College Ready

Sharing strategies for student success, college readiness and academic coaching


The Only Writing Advice You’ll Ever Need

The simple but true writing advice I give my students:


Truth! And this is true not just in writing, but in teaching, too. Let students see at least a little bit of the real you. Authentic connections lead to engaged, connected classrooms.

Happy Saturday, friends,

Lisa (aka The Happy Teacher)

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Writing Haiku in the Rain

On Wednesday, it rained in Northern California. This is something that hasn’t been happening very often. (See also: drought.) It was glorious & noteworthy.

And so, my frosh college comp students wrote haikus about the rain. Yes, it had to happen.

And it was good. To stop. To not rush. To listen. Feel. Connect. Discover. To Write. Together.

Here’s some of what they had to say. (All writing by English100 students, each space is a new writer):


Rain is like wet peace

Cascading down my body
Piercing my very soul

Grey slippery drops
Renewing luscious hillsides
Quenching nature’s thirst

Joy Fills the Gray Sky
Dull Struggles are Dropped

Clouds filled with wet life
Sound of peace with sleep

The earth is renewed
Every time rain falls down
Water creates life.

Photo @ by: lisalu22


Each line is a complete image in very few words. I compiled this one longer poem from various lines out of the students’ original work. Each one was lovely as a stand alone haiku, but putting it together like this connected writers’ ideas to a collaborative mosaic.

Do you teach poetry in your classes? If so, what do the students think? A few of mine were skeptical at first. They needed time to brainstorm, to think it out, and to really understand that there was no objective, and no assessment. If the haiku turned out well, great. If students weren’t happy with it, then they need not turn it in. Low risk and high reward, especially as students read their poems aloud. I hope you will take some time to notice the rain, or the snow, or whatever else is of interest in your part of the world. Make it noteworthy. Craft some poetry together. Share some writing. Make some connections.


I happen to love the rain. Do you? I love the smell, the way the air feels. I love walking across campus in it. Here in California, we aren’t going to be making our way out of this devastating drought anytime soon, but at least we had a little sliver of silver lining on Wednesday.

Happy Friday,

Lisa (aka, The Happy Teacher)

Need a refresher course on Haiku? It’s a form of Japanese poetry made up of three lines. Lines are 5/7/5 syllables each. The first line consists of 5 syllables, the second line consists of 7 syllables, and the third line consists of 5 syllables. Haiku often focuses on nature. For more on how to write a haiku, click here.

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3 Simple Ways to Cultivate Kindness in the Classroom This Thanksgiving & Why It Matters

During this time of year, many lessons naturally tend to focus on the first Thanksgiving, what students have to be thankful for, and how we might give back to others in need. Thanksgiving is the perfect time to cultivate kindness in the classroom. Here’s why:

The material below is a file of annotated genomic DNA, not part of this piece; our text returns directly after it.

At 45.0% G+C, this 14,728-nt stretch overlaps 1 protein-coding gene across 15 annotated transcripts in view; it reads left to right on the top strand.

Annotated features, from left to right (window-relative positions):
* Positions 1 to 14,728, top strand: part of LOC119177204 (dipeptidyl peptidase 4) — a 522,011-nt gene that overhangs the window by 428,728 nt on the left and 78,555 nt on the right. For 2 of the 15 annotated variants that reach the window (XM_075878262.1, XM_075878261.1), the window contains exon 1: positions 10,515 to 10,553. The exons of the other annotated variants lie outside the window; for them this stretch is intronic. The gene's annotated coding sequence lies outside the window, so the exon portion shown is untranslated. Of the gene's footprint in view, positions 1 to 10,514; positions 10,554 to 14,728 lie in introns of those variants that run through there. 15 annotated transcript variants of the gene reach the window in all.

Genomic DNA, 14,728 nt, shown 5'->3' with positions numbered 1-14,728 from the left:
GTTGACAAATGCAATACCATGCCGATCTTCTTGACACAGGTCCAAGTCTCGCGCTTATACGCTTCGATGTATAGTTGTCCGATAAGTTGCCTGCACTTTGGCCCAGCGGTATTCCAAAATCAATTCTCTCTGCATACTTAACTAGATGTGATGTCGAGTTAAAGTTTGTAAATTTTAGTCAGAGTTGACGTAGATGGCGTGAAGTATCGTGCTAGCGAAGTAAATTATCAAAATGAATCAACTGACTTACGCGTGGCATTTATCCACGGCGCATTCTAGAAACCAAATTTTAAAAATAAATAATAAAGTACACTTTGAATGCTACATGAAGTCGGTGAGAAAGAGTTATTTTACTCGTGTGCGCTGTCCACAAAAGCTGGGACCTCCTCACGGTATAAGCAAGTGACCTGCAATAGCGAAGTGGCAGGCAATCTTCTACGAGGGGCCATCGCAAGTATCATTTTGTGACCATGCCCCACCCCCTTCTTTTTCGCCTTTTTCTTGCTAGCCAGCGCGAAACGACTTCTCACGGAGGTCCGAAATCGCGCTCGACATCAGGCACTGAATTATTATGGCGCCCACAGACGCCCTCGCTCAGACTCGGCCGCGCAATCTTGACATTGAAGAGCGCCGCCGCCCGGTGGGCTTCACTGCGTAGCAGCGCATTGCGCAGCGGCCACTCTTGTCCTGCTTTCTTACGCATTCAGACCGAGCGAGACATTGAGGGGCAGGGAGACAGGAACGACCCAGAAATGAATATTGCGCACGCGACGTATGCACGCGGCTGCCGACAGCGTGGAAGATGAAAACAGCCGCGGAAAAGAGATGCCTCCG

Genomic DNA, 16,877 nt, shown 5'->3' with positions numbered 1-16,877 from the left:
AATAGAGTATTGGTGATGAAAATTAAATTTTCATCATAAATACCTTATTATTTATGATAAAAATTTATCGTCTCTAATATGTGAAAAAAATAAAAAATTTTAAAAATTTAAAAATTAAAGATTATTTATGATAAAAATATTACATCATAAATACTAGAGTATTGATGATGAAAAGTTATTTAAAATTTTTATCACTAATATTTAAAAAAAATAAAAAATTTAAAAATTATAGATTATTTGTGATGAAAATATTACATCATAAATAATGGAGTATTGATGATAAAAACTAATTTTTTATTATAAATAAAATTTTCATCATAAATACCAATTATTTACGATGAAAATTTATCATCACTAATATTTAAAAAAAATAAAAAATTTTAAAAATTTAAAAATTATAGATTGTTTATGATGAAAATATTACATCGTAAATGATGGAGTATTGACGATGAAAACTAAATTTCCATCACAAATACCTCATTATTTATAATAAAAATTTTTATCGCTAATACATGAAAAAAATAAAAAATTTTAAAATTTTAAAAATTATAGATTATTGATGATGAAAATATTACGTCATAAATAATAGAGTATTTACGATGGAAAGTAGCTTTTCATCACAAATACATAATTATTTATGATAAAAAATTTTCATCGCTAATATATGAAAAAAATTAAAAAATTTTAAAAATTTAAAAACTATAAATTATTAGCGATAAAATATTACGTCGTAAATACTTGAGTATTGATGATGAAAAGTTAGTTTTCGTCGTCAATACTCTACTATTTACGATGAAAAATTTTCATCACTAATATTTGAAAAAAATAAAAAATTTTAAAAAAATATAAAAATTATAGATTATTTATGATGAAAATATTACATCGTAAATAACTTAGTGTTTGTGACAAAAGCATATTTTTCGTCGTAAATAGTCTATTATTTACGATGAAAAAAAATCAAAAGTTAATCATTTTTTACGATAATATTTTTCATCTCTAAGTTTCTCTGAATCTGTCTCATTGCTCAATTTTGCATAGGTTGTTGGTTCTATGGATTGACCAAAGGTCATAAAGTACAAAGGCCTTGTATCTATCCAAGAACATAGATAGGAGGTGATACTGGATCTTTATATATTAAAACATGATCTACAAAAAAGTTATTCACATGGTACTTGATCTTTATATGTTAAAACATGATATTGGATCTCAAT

Kindness is best learned by feeling it.” Cultivate kindness in your classroom and watch the ripples grow & spread. It’s an amazing thing to watch kindness catch on, AND studies prove that students learn better when they feel supported, appreciated, and safe.

Be a Role Model: I am a big believer in the need for teachers to show kindness to their students. Heck, what does a smile cost us? Not one thing!! And you never know when that smile you give to a student might just be the only one he or she receives all day.

Get Involved: Many teachers have started random acts of kindness projects in their classrooms. Others get the students involved by holding a food drive, a sock drive, or a diaper drive to support community organizations such as food banks and homeless shelters. There are so many little things that even our youngest students can participate in. Being directly involved and taking a hands-on approach to helping others will in-turn help foster kindness, gratitude and empathy in our students.

Strengthen Bonds, Build Community: When our students feel loved (or at least liked) in our classrooms, they feel comfortable and capable. Resilience is strengthened. They can take risks. That hard to reach or “tough” student can let down some barriers and even show kindness and caring to others. Students feel responsible for their classroom and larger community and engage in building it up rather than tearing each other down. I like to think of it like a wave of kindness that starts when one person reaches out to another. Start that ripple and watch it grow.

There you have it. Three simple ways to build a culture of KINDNESS in the classroom. If you have ideas and suggestions that have worked for you, please leave them in the comments. I would absolutely LOVE to hear how you help foster community and kindness with your students. 🙂

Happy November everyone. May this season of thanks and giving be a healthy & happy one for you.

xo, Lisa (aka, The Happy Teacher)